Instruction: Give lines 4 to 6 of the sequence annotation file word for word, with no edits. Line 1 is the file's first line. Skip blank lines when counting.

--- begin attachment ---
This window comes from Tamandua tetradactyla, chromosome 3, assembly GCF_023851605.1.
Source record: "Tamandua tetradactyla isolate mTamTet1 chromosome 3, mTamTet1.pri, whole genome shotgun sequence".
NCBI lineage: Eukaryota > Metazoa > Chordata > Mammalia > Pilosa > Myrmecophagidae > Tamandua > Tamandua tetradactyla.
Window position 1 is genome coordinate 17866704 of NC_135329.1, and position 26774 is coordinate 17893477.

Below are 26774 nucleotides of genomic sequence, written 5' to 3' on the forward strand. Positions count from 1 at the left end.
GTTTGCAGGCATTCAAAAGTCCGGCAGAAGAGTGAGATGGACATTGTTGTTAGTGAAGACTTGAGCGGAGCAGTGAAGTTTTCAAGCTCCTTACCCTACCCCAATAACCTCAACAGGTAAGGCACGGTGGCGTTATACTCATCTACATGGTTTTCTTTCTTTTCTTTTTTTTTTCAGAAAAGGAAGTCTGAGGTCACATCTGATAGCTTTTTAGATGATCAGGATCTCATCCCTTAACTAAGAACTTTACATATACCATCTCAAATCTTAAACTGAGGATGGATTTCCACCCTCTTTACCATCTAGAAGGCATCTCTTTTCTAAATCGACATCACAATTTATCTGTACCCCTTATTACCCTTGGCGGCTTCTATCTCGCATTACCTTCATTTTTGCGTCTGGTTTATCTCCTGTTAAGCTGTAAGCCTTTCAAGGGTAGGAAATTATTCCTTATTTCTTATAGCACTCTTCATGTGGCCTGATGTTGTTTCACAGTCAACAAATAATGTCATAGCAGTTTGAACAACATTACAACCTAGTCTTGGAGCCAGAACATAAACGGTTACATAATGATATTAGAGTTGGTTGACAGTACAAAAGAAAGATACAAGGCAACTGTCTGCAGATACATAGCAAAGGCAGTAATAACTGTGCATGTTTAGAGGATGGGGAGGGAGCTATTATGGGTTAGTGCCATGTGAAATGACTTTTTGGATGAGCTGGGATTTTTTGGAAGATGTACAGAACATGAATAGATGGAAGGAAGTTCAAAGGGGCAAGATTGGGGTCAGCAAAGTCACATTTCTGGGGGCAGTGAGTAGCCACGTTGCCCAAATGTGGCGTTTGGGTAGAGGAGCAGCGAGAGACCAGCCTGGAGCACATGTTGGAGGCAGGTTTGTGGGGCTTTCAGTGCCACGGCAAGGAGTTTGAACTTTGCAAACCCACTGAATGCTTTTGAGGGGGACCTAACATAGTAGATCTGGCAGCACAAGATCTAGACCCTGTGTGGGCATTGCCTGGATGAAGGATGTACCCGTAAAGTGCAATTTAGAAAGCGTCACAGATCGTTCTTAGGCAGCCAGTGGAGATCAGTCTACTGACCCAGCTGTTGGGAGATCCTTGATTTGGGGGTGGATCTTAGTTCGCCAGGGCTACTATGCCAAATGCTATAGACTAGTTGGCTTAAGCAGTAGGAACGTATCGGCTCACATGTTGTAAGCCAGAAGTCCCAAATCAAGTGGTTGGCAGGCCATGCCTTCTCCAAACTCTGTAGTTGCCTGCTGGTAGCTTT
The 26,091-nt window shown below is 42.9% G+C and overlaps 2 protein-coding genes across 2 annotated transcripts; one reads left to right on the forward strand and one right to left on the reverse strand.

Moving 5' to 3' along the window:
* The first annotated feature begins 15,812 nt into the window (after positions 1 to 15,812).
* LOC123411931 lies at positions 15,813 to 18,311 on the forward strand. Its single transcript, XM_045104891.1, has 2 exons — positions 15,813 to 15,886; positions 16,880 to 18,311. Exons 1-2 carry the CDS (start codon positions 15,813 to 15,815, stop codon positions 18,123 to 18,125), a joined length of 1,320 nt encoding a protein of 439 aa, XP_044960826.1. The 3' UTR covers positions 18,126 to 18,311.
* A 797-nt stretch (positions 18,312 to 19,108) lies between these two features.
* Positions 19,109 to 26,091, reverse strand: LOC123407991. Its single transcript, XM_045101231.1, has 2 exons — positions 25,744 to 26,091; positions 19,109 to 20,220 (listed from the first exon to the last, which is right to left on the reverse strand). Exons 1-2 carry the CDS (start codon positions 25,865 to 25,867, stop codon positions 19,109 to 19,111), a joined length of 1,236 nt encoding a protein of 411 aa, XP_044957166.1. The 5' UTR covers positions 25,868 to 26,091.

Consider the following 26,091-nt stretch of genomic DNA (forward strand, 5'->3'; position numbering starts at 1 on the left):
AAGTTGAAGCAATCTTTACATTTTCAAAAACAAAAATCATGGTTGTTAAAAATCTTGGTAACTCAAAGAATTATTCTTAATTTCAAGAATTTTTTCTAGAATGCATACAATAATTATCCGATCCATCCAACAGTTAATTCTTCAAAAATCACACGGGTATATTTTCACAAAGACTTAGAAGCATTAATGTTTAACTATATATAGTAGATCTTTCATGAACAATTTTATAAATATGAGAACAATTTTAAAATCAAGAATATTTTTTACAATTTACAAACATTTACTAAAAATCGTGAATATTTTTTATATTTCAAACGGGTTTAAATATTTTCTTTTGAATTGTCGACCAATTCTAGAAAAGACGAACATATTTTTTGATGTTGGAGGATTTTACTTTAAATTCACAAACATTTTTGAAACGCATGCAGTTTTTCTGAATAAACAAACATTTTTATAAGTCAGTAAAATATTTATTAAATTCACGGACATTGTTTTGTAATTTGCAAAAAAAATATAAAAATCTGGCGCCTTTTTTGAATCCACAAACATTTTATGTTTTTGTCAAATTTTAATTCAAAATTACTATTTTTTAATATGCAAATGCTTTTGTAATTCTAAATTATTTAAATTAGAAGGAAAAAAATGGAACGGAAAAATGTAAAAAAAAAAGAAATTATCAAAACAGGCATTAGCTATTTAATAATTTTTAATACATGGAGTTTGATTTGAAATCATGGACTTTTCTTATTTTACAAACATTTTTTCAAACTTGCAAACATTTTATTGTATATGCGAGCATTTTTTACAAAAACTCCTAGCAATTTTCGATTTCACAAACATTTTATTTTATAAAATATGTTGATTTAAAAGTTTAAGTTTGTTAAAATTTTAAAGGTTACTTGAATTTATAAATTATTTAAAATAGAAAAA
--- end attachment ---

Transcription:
Window position 1 is genome coordinate 17866704 of NC_135329.1, and position 26774 is coordinate 17893477.

Below are 26774 nucleotides of genomic sequence, written 5' to 3' on the forward strand. Positions count from 1 at the left end.
GTTTGCAGGCATTCAAAAGTCCGGCAGAAGAGTGAGATGGACATTGTTGTTAGTGAAGACTTGAGCGGAGCAGTGAAGTTTTCAAGCTCCTTACCCTACCCCAATAACCTCAACAGGTAAGGCACGGTGGCGTTATACTCATCTACATGGTTTTCTTTCTTTTCTTTTTTTTTTCAGAAAAGGAAGTCTGAGGTCACATCTGATAGCTTTTTAGATGATCAGGATCTCATCCCTTAACTAAGAACTTTACATATACCATCTCAAATCTTAAACTGAGGATGGATTTCCACCCTCTTTACCATCTAGAAGGCATCTCTTTTCTAAATCGACATCACAATTTATCTGTACCCCTTATTACCCTTGGCGGCTTCTATCTCGCATTACCTTCATTTTTGCGTCTGGTTTATCTCCTGTTAAGCTGTAAGCCTTTCAAGGGTAGGAAATTATTCCTTATTTCTTATAGCACTCTTCATGTGGCCTGATGTTGTTTCACAGTCAACAAATAATGTCATAGCAGTTTGAACAACATTACAACCTAGTCTTGGAGCCAGAACATAAACGGTTACATAATGATATTAGAGTTGGTTGACAGTACAAAAGAAAGATACAAGGCAACTGTCTGCAGATACATAGCAAAGGCAGTAATAACTGTGCATGTTTAGAGGATGGGGAGGGAGCTATTATGGGTTAGTGCCATGTGAAATGACTTTTTGGATGAGCTGGGATTTTTTGGAAGATGTACAGAACATGAATAGATGGAAGGAAGTTCAAAGGGGCAAGATTGGGGTCAGCAAAGTCACATTTCTGGGGGCAGTGAGTAGCCACGTTGCCCAAATGTGGCGTTTGGGTAGAGGAGCAGCGAGAGACCAGCCTGGAGCACATGTTGGAGGCAGGTTTGTGGGGCTTTCAGTGCCACGGCAAGGAGTTTGAACTTTGCAAACCCACTGAATGCTTTTGAGGGGGACCTAACATAGTAGATCTGGCAGCACAAGATCTAGACCCTGTGTGGGCATTGCCTGGATGAAGGATGTACCCGTAAAGTGCAATTTAGAAAGCGTCACAGATCGTTCTTAGGCAGCCAGTGGAGATCAGTCTACTGACCCAGCTGTTGGGAGATCCTTGATTTGGGGGTGGATCTTAGTTCGCCAGGGCTACTATGCCAAATGCTATAGACTAGTTGGCTTAAGCAGTAGGAACGTATCGGCTCACATGTTGTAAGCCAGAAGTCCCAAATCAAGTGGTTGGCAGGCCATGCCTTCTCCAAACTCTGTAGTTGCCTGCTGGTAGCTTT